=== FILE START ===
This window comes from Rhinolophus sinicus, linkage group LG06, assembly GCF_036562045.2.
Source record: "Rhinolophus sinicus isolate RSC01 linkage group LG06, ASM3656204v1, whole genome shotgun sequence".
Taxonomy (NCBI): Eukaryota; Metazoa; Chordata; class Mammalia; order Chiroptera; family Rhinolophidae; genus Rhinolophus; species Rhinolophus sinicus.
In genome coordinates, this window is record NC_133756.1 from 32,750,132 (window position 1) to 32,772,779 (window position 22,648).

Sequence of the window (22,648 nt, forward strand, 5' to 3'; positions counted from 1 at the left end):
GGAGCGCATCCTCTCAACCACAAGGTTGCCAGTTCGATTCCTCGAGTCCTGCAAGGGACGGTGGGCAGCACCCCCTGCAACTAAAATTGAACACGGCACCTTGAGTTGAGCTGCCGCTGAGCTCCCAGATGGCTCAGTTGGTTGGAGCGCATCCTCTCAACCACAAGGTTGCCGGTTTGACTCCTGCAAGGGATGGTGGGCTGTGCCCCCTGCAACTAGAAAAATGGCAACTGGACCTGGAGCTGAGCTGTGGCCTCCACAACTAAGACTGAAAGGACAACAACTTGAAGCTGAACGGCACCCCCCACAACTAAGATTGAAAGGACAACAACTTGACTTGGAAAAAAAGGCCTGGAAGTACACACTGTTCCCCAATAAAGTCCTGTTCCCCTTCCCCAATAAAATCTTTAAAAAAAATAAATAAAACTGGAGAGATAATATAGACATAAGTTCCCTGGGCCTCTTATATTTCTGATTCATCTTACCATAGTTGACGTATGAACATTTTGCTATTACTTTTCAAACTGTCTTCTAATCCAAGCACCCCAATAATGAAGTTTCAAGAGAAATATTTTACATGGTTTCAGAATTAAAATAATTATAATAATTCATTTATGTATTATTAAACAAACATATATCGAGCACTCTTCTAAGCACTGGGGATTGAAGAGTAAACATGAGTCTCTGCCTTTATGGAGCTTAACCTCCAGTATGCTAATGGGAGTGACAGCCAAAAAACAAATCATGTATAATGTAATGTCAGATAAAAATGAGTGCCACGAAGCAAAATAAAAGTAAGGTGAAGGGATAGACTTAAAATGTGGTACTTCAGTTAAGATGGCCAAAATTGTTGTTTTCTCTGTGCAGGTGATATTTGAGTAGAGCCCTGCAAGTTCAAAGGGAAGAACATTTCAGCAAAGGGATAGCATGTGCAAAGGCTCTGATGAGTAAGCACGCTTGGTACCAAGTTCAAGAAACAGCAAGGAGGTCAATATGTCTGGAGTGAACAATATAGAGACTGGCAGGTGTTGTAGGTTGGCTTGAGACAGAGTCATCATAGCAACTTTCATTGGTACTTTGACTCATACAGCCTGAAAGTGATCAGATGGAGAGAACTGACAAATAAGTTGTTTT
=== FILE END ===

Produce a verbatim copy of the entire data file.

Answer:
This window comes from Rhinolophus sinicus, linkage group LG06, assembly GCF_036562045.2.
Source record: "Rhinolophus sinicus isolate RSC01 linkage group LG06, ASM3656204v1, whole genome shotgun sequence".
Taxonomy (NCBI): Eukaryota; Metazoa; Chordata; class Mammalia; order Chiroptera; family Rhinolophidae; genus Rhinolophus; species Rhinolophus sinicus.
In genome coordinates, this window is record NC_133756.1 from 32,750,132 (window position 1) to 32,772,779 (window position 22,648).

Sequence of the window (22,648 nt, forward strand, 5' to 3'; positions counted from 1 at the left end):
GGAGCGCATCCTCTCAACCACAAGGTTGCCAGTTCGATTCCTCGAGTCCTGCAAGGGACGGTGGGCAGCACCCCCTGCAACTAAAATTGAACACGGCACCTTGAGTTGAGCTGCCGCTGAGCTCCCAGATGGCTCAGTTGGTTGGAGCGCATCCTCTCAACCACAAGGTTGCCGGTTTGACTCCTGCAAGGGATGGTGGGCTGTGCCCCCTGCAACTAGAAAAATGGCAACTGGACCTGGAGCTGAGCTGTGGCCTCCACAACTAAGACTGAAAGGACAACAACTTGAAGCTGAACGGCACCCCCCACAACTAAGATTGAAAGGACAACAACTTGACTTGGAAAAAAAGGCCTGGAAGTACACACTGTTCCCCAATAAAGTCCTGTTCCCCTTCCCCAATAAAATCTTTAAAAAAAATAAATAAAACTGGAGAGATAATATAGACATAAGTTCCCTGGGCCTCTTATATTTCTGATTCATCTTACCATAGTTGACGTATGAACATTTTGCTATTACTTTTCAAACTGTCTTCTAATCCAAGCACCCCAATAATGAAGTTTCAAGAGAAATATTTTACATGGTTTCAGAATTAAAATAATTATAATAATTCATTTATGTATTATTAAACAAACATATATCGAGCACTCTTCTAAGCACTGGGGATTGAAGAGTAAACATGAGTCTCTGCCTTTATGGAGCTTAACCTCCAGTATGCTAATGGGAGTGACAGCCAAAAAACAAATCATGTATAATGTAATGTCAGATAAAAATGAGTGCCACGAAGCAAAATAAAAGTAAGGTGAAGGGATAGACTTAAAATGTGGTACTTCAGTTAAGATGGCCAAAATTGTTGTTTTCTCTGTGCAGGTGATATTTGAGTAGAGCCCTGCAAGTTCAAAGGGAAGAACATTTCAGCAAAGGGATAGCATGTGCAAAGGCTCTGATGAGTAAGCACGCTTGGTACCAAGTTCAAGAAACAGCAAGGAGGTCAATATGTCTGGAGTGAACAATATAGAGACTGGCAGGTGTTGTAGGTTGGCTTGAGACAGAGTCATCATAGCAACTTTCATTGGTACTTTGACTCATACAGCCTGAAAGTGATCAGATGGAGAGAACTGACAAATAAGTTGTTTT